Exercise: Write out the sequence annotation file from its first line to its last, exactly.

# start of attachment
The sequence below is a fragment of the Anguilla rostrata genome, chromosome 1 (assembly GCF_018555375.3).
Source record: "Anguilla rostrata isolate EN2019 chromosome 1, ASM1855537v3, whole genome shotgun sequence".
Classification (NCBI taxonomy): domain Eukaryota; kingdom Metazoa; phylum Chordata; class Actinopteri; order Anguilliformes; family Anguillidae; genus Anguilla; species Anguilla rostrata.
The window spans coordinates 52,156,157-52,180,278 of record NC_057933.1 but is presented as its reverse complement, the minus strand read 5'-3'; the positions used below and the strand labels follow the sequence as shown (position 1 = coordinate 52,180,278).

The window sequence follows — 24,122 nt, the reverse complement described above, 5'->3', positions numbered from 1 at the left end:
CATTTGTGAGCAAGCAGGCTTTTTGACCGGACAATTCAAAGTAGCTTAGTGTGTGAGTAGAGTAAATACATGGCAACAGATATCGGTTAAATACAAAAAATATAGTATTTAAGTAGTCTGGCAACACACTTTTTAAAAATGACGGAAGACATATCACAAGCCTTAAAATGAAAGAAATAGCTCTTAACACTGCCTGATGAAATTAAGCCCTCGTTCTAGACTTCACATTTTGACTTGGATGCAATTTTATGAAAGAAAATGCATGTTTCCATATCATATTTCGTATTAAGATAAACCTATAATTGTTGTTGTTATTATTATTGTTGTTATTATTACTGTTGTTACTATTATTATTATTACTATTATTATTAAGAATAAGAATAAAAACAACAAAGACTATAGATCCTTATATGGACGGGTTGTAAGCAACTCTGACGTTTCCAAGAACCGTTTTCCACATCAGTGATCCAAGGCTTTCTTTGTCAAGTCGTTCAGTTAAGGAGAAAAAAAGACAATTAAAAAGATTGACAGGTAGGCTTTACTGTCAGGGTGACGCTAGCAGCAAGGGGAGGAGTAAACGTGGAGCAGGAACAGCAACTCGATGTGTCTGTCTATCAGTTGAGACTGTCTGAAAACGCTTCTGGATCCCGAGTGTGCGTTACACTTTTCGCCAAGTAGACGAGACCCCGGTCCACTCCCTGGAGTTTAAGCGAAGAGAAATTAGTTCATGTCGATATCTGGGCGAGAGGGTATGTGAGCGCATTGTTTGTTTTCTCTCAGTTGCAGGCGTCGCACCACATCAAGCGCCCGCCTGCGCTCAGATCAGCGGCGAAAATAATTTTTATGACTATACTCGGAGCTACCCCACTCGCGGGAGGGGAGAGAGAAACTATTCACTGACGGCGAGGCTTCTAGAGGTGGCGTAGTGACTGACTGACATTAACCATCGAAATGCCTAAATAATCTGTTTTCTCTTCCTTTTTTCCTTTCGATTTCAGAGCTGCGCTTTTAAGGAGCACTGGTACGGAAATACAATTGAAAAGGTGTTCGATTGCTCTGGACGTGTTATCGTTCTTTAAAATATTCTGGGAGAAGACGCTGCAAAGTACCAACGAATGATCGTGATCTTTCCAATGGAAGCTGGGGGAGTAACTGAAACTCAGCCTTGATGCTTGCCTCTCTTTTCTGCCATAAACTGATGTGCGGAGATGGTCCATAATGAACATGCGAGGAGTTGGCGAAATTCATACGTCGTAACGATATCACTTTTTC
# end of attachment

The sequence below is a fragment of the Anguilla rostrata genome, chromosome 1 (assembly GCF_018555375.3).
Source record: "Anguilla rostrata isolate EN2019 chromosome 1, ASM1855537v3, whole genome shotgun sequence".
Classification (NCBI taxonomy): domain Eukaryota; kingdom Metazoa; phylum Chordata; class Actinopteri; order Anguilliformes; family Anguillidae; genus Anguilla; species Anguilla rostrata.
The window spans coordinates 52,156,157-52,180,278 of record NC_057933.1 but is presented as its reverse complement, the minus strand read 5'-3'; the positions used below and the strand labels follow the sequence as shown (position 1 = coordinate 52,180,278).

The window sequence follows — 24,122 nt, the reverse complement described above, 5'->3', positions numbered from 1 at the left end:
CATTTGTGAGCAAGCAGGCTTTTTGACCGGACAATTCAAAGTAGCTTAGTGTGTGAGTAGAGTAAATACATGGCAACAGATATCGGTTAAATACAAAAAATATAGTATTTAAGTAGTCTGGCAACACACTTTTTAAAAATGACGGAAGACATATCACAAGCCTTAAAATGAAAGAAATAGCTCTTAACACTGCCTGATGAAATTAAGCCCTCGTTCTAGACTTCACATTTTGACTTGGATGCAATTTTATGAAAGAAAATGCATGTTTCCATATCATATTTCGTATTAAGATAAACCTATAATTGTTGTTGTTATTATTATTGTTGTTATTATTACTGTTGTTACTATTATTATTATTACTATTATTATTAAGAATAAGAATAAAAACAACAAAGACTATAGATCCTTATATGGACGGGTTGTAAGCAACTCTGACGTTTCCAAGAACCGTTTTCCACATCAGTGATCCAAGGCTTTCTTTGTCAAGTCGTTCAGTTAAGGAGAAAAAAAGACAATTAAAAAGATTGACAGGTAGGCTTTACTGTCAGGGTGACGCTAGCAGCAAGGGGAGGAGTAAACGTGGAGCAGGAACAGCAACTCGATGTGTCTGTCTATCAGTTGAGACTGTCTGAAAACGCTTCTGGATCCCGAGTGTGCGTTACACTTTTCGCCAAGTAGACGAGACCCCGGTCCACTCCCTGGAGTTTAAGCGAAGAGAAATTAGTTCATGTCGATATCTGGGCGAGAGGGTATGTGAGCGCATTGTTTGTTTTCTCTCAGTTGCAGGCGTCGCACCACATCAAGCGCCCGCCTGCGCTCAGATCAGCGGCGAAAATAATTTTTATGACTATACTCGGAGCTACCCCACTCGCGGGAGGGGAGAGAGAAACTATTCACTGACGGCGAGGCTTCTAGAGGTGGCGTAGTGACTGACTGACATTAACCATCGAAATGCCTAAATAATCTGTTTTCTCTTCCTTTTTTCCTTTCGATTTCAGAGCTGCGCTTTTAAGGAGCACTGGTACGGAAATACAATTGAAAAGGTGTTCGATTGCTCTGGACGTGTTATCGTTCTTTAAAATATTCTGGGAGAAGACGCTGCAAAGTACCAACGAATGATCGTGATCTTTCCAATGGAAGCTGGGGGAGTAACTGAAACTCAGCCTTGATGCTTGCCTCTCTTTTCTGCCATAAACTGATGTGCGGAGATGGTCCATAATGAACATGCGAGGAGTTGGCGAAATTCATACGTCGTAACGATATCACTTTTTC